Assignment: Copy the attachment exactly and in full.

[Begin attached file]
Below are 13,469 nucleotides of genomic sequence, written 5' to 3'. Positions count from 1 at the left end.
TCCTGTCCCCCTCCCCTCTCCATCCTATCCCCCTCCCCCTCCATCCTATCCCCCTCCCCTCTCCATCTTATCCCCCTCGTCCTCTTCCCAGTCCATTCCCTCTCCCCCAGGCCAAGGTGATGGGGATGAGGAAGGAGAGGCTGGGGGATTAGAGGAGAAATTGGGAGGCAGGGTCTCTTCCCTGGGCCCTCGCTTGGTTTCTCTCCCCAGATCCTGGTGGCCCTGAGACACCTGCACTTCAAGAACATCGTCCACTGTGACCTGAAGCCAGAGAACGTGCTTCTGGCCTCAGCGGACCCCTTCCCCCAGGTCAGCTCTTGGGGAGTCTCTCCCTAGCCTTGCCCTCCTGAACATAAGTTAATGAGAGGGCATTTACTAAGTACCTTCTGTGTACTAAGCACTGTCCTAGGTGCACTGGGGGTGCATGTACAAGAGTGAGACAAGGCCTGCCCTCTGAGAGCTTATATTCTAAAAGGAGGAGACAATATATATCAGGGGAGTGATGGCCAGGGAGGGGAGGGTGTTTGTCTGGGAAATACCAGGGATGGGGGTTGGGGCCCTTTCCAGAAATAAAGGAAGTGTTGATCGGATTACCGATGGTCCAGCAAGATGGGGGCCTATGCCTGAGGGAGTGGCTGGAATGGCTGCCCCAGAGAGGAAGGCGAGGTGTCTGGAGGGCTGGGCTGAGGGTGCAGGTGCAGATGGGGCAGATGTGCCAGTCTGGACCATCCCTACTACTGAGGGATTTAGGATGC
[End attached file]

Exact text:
Below are 13,469 nucleotides of genomic sequence, written 5' to 3'. Positions count from 1 at the left end.
TCCTGTCCCCCTCCCCTCTCCATCCTATCCCCCTCCCCCTCCATCCTATCCCCCTCCCCTCTCCATCTTATCCCCCTCGTCCTCTTCCCAGTCCATTCCCTCTCCCCCAGGCCAAGGTGATGGGGATGAGGAAGGAGAGGCTGGGGGATTAGAGGAGAAATTGGGAGGCAGGGTCTCTTCCCTGGGCCCTCGCTTGGTTTCTCTCCCCAGATCCTGGTGGCCCTGAGACACCTGCACTTCAAGAACATCGTCCACTGTGACCTGAAGCCAGAGAACGTGCTTCTGGCCTCAGCGGACCCCTTCCCCCAGGTCAGCTCTTGGGGAGTCTCTCCCTAGCCTTGCCCTCCTGAACATAAGTTAATGAGAGGGCATTTACTAAGTACCTTCTGTGTACTAAGCACTGTCCTAGGTGCACTGGGGGTGCATGTACAAGAGTGAGACAAGGCCTGCCCTCTGAGAGCTTATATTCTAAAAGGAGGAGACAATATATATCAGGGGAGTGATGGCCAGGGAGGGGAGGGTGTTTGTCTGGGAAATACCAGGGATGGGGGTTGGGGCCCTTTCCAGAAATAAAGGAAGTGTTGATCGGATTACCGATGGTCCAGCAAGATGGGGGCCTATGCCTGAGGGAGTGGCTGGAATGGCTGCCCCAGAGAGGAAGGCGAGGTGTCTGGAGGGCTGGGCTGAGGGTGCAGGTGCAGATGGGGCAGATGTGCCAGTCTGGACCATCCCTACTACTGAGGGATTTAGGATGC